By Peter Van Aulen, Esq.
The Webster’s Dictionary defines paternity as “fatherhood: origin or descent from a father.” Questions of paternity have arisen in family matters with more frequency. As couples decide to delay marriage more often, it means that children are not born during a marital relationship. While this no longer means the child is ‘illegitimate,’ it does still require the father to take additional steps in order to confirm their paternity. This will allow them to request custody and parenting time, as well as child support. Additionally, if the father is a reluctant one, then the mother will need to seek intervention to confirm the relationship between father and child. This will allow the mother to share custody with the father, and also ask for child support.
Indeed, in New Jersey, paternity issues often occur when a mother requests that the alleged father pay child support. The statute in New Jersey that controls the establishment of paternity in New Jersey is the “New Jersey Parentage Act” also known as N.J.S.A. 9:17-38 et seq. According to the statute any person who has sexual intercourse in New Jersey and who may have conceived a child as a result of this conduct submits to the jurisdiction of the Courts in New Jersey – even if they were just visiting. Also, jurisdiction may be acquired by service in accordance with New Jersey Court rules.
The following parties under the statute can bring a paternity action or defend a paternity action:
- The child in question, or a legal representative of that child.
- That child’s mother.
- A representative of the estate of the mother if the mother has died or is a minor child.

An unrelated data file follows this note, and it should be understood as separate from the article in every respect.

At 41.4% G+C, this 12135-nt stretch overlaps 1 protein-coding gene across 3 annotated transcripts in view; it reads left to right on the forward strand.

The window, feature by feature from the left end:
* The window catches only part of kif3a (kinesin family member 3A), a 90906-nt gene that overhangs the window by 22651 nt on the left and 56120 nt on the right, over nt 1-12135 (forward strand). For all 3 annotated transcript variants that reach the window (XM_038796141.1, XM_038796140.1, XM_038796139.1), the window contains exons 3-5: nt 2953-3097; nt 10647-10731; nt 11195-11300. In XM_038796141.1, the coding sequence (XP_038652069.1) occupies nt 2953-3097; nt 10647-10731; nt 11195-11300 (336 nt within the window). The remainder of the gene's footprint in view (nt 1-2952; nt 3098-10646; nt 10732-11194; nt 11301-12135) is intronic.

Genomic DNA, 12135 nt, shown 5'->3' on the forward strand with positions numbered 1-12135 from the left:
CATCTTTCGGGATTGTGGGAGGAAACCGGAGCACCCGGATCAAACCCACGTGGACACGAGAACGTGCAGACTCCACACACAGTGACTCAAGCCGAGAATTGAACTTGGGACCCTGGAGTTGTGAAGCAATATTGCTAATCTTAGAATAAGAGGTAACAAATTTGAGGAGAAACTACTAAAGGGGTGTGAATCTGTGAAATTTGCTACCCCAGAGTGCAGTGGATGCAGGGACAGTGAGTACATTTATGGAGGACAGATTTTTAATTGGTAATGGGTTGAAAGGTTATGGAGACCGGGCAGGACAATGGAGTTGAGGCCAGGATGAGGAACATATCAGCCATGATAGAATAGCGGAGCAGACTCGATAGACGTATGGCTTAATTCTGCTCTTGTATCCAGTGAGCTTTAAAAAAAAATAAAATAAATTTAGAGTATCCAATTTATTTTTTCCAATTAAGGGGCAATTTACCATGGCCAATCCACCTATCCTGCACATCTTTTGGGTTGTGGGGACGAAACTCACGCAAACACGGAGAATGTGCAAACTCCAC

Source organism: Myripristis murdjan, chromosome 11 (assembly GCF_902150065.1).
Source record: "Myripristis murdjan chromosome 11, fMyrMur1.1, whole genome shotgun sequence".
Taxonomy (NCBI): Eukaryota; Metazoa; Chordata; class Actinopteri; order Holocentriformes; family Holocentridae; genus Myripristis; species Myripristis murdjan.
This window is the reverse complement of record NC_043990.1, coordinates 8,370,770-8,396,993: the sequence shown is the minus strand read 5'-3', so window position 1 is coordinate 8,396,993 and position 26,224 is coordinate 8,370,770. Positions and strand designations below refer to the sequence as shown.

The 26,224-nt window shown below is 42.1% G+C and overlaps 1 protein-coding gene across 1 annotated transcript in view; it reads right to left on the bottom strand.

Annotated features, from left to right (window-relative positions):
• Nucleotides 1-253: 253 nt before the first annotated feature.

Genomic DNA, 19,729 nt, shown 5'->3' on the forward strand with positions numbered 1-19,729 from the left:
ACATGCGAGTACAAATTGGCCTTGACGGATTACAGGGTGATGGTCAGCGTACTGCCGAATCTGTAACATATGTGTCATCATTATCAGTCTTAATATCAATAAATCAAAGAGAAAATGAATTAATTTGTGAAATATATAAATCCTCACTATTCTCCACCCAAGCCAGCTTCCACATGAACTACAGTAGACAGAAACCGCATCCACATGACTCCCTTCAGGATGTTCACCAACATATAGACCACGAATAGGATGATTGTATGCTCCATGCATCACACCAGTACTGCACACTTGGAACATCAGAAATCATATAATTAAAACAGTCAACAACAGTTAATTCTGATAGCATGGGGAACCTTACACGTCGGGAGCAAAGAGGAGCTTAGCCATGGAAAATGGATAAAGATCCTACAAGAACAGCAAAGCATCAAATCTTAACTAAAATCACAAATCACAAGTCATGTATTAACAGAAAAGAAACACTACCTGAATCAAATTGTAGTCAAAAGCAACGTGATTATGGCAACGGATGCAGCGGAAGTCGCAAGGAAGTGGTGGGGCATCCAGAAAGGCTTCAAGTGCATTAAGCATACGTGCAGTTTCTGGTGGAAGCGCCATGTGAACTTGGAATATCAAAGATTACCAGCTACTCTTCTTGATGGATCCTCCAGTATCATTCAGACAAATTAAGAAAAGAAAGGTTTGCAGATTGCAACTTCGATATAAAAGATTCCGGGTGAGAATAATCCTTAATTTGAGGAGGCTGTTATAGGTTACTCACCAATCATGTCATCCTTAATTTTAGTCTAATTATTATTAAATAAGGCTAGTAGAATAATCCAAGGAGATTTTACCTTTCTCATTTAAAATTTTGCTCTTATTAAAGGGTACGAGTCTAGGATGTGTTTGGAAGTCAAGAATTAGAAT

- The alleged father, or the man who is claiming to be the father.
- The Division of Family Development, part of the Department of Human Service, or any county’s welfare office if the alleged father has died or is a minor child.
- Any one the Court believes has cause to bring an action in order to establish or deny the existence of a parent-child relationship.
According to N.J.S.A 9:17-43 a man is presumed to be the biological father if:
- The man and the woman who birthed the child were married, and that child was born during the marital relationship or at least within 300 days after the marriage if it was dissolved, annulled, or the man has died.
- The man and the mother tried to marry each other before the child was born in an attempt to comply with the law, but the marriage is subsequently invalid and:
- If the marriage could only be found invalid by a judge and the child is born within 300 days after the marriage’s termination.
- If the marriage is invalidated without an order from the court, and the child is born within 300 days after the parties ceased cohabitating.
- Again, the alleged parents have attempted to marry each other after the child was born in an attempt to comply with the law, although the marriage is held invalid and
- The man already filed a written acknowledgement of paternity with the bureau of vital statistics;
- The man tried to put his name on the child’s birth certificate;
- The man recognizes and openly acknowledges the child as his own;
- The man has agreed to support the child under an order of the court or another written agreement.
- While the child is still a minor, the man accepts the child in his own and acknowledges the child as his own natural child;
- While the child is still a minor, the man supports them (both financially and emotionally) and acknowledges the child as his own natural child;
- The man agrees to his paternity in writing and filed with the bureau of vital statistics. The mother must be immediately informed, and she has not contested the acknowledgement.
A presumption of paternity under the above statute can only be rebutted by clear and convincing evidence. It is obvious that a finding of paternity can have great consequences for everyone involved. If you are facing a paternity issue, call Peter Van Aulen today for a free initial consultation.